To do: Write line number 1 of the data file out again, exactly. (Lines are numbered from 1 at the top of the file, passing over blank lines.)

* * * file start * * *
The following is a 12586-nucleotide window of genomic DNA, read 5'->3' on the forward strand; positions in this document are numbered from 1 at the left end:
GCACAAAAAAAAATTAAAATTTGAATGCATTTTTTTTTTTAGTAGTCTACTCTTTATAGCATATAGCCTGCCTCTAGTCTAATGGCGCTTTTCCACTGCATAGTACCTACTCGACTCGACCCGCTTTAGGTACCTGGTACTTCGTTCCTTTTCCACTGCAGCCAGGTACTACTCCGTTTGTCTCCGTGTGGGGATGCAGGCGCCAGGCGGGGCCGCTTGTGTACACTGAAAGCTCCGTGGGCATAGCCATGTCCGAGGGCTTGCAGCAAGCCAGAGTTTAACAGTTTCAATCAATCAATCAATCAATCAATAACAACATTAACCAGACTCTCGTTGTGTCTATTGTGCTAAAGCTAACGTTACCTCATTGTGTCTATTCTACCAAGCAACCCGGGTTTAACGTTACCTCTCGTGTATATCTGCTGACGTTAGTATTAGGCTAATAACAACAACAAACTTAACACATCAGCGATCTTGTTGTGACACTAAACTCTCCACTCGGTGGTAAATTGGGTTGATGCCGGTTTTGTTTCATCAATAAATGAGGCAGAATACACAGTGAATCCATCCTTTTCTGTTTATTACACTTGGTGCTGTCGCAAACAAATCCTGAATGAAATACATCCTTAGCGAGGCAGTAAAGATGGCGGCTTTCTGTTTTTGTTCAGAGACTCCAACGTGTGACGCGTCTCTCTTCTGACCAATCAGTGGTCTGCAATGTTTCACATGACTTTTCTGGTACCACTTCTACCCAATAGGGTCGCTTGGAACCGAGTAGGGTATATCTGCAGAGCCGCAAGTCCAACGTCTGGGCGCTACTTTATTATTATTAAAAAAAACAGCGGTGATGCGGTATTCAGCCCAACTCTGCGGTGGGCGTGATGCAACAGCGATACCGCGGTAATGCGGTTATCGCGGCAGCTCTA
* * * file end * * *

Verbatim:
The following is a 12586-nucleotide window of genomic DNA, read 5'->3' on the forward strand; positions in this document are numbered from 1 at the left end: